While doing construction on our annual Halloween event this weekend, I've had little time to do game development, but ample time to think about game development. It's hard to code while you're painting things black, but it's not exactly a mentally tasking chore.
One thing I often think about is the game developer's relationship to story. It's pretty complex. Screenplay authors, novelists, playwrights, painters, and all other non-interactive art form artists all enjoy quite a luxury that I'm not sure you can entirely appreciate until you try crafting an experience where your audience can actually reach into what you're doing and change how it operates.
Just about every artistic medium has the ability to convey story. Photo essays, poems, plays, movies, books, sculpture, music...they all can conjure up a story for their audiences to consume. But in nearly all cases, the person (or people) producing the artwork have complete control over how the story they tell plays out.
In many ways, this is ideal. When shooting for an emotional impact, being able to craft every element of the story towards the intended emotional punch is extremely useful. The villain can be villainous. The hero can be heroic. The victim can be victimized.
But what happens when the person watching has a say? What if they can intervene and make the hero less heroic? Or save the victim before they're victimized? Or stop the villain before he can be villainous? The danger to the intent of the work is clear: it can dilute or change the intended emotional impact.
One solution to this is to put the player on "rails", to give the player the illusion that they have some sort of autonomous agency in the story that unfolds, but not really. They are constrained from taking any actions that will scuttle the story, or if they do, the story is contrived to steer back around to the intended direction.
Of course, if this is done inexpertly, players will pick up on this, and (reasonably) call foul. So you can either find better and better ways to disguise your rails, or you can look for a different approach.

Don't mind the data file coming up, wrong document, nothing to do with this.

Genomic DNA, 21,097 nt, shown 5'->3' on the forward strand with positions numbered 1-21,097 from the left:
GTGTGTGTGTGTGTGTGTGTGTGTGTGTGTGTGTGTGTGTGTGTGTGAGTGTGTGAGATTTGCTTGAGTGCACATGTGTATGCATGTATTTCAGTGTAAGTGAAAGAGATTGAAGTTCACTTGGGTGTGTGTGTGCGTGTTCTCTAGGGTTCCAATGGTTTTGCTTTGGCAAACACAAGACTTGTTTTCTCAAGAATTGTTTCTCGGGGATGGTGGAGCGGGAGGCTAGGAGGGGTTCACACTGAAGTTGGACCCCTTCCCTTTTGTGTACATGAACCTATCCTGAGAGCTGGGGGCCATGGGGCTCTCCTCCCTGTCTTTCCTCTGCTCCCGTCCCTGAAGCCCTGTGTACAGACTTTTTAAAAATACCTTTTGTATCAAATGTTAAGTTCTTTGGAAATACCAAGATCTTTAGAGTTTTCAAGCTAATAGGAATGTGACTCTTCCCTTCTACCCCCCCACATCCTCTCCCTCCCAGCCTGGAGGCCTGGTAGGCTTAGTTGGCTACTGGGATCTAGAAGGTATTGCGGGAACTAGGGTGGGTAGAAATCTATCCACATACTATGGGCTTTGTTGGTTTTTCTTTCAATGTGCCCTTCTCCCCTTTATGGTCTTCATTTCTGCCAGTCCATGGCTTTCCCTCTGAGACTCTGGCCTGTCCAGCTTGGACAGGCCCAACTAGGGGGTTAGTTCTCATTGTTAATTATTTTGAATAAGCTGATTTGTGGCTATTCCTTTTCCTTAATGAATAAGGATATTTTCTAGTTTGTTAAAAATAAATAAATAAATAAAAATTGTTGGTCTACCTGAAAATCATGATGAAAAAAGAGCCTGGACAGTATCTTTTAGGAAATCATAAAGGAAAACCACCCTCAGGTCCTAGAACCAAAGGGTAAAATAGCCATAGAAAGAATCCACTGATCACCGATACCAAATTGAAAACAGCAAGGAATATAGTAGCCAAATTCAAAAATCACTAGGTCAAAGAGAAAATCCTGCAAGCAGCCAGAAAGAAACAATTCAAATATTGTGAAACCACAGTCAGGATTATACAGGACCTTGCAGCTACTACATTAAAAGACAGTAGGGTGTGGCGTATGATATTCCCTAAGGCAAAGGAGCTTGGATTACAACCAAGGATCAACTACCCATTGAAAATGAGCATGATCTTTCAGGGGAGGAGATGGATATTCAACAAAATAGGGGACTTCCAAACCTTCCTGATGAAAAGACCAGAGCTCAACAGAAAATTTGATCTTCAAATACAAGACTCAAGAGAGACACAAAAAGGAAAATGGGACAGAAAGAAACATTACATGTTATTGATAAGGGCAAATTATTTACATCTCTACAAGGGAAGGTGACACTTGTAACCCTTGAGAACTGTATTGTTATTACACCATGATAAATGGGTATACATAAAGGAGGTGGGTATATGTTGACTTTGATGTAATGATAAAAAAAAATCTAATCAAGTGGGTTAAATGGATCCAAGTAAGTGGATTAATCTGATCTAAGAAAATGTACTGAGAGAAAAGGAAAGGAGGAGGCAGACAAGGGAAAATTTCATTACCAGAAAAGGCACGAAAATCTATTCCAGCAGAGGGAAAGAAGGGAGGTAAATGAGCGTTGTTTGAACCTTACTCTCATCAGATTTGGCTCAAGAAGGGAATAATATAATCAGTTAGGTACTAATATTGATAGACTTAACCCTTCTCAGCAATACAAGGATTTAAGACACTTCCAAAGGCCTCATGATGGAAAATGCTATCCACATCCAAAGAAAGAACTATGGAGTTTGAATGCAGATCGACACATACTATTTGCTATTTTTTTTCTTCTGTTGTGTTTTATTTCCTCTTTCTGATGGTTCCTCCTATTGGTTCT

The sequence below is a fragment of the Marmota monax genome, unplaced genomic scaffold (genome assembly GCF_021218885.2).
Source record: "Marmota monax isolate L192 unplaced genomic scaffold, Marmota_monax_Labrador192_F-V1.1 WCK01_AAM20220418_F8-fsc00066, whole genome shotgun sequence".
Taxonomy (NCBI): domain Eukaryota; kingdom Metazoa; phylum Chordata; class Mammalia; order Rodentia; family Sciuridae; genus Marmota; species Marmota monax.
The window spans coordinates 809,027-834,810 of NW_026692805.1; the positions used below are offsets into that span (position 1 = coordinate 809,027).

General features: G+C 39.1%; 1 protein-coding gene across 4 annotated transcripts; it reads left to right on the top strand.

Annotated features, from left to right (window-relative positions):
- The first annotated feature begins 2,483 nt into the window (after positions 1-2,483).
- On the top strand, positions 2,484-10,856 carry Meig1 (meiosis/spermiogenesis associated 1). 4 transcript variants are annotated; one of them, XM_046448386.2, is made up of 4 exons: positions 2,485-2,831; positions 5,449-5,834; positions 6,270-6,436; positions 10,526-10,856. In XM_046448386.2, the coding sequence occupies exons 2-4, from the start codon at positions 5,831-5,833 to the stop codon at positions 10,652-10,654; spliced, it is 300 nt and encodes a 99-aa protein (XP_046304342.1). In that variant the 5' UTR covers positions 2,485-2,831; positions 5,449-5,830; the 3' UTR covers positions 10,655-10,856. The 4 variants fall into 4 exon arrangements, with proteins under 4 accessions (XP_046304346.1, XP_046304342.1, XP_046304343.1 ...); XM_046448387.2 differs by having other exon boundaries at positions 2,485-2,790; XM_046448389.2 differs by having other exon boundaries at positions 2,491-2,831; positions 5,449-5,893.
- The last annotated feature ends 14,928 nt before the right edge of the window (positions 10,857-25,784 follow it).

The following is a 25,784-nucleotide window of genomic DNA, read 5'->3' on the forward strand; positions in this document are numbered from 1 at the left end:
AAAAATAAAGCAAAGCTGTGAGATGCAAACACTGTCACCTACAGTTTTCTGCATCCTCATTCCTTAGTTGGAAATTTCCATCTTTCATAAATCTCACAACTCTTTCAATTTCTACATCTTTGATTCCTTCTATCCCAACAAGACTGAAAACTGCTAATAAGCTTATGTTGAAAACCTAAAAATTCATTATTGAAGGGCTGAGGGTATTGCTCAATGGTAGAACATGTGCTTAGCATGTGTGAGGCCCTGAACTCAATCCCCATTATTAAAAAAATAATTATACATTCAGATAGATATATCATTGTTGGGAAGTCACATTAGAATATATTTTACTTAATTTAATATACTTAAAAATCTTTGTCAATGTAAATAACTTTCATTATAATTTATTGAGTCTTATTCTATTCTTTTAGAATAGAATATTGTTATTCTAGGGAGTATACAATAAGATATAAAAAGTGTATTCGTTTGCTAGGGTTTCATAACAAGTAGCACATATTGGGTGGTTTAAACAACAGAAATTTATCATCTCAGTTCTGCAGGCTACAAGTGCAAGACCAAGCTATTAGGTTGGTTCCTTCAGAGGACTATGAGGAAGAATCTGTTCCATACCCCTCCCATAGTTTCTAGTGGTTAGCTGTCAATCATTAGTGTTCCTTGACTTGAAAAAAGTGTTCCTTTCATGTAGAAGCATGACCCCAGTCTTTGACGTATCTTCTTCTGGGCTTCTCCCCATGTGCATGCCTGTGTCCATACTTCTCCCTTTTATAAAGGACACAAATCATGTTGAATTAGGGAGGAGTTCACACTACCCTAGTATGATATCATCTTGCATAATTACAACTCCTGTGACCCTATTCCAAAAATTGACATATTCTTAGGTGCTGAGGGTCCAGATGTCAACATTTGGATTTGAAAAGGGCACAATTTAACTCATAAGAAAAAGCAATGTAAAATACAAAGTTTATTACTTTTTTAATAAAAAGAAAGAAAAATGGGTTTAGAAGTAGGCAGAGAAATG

One other approach is to not write the story in the first place. With a robust and dynamic enough game world, stories will emerge naturally without the game author having to pen them. These "emergent" stories are often not as emotionally compelling as a custom-crafted story, but they also have a different emotional character to them, typically, because the player will pick up on the fact that they are not scripted. When some mind-blowing chain of events occurs in, say, Dwarf Fortress, it's all he more flooring when you consider that no one planned it.
In Lone Spelunker, I'm hoping that people will experience and share their own emergent stories. The game is certainly not nearly as deep and complex as Dwarf Fortress, so there's an upper limit to the level of story that can emerge. Most of the stories would be of the sort that you'd read in a National Geographic description of a caving expedition, not something with sweeping emotion or interpersonal conflict. But hopefully, people will still find that compelling.
But most of all, I hope to be surprised by the stories that emerge. When I think of the joy that Tarn must get when he reads a story of something that happened in someone's dwarven fortress...and doesn't already know the end of the story...it's hard to imagine. It would be like being able to read your own novel through the eyes of someone reading it the first time. That would be one of the most rewarding experiences I could imagine for a game developer.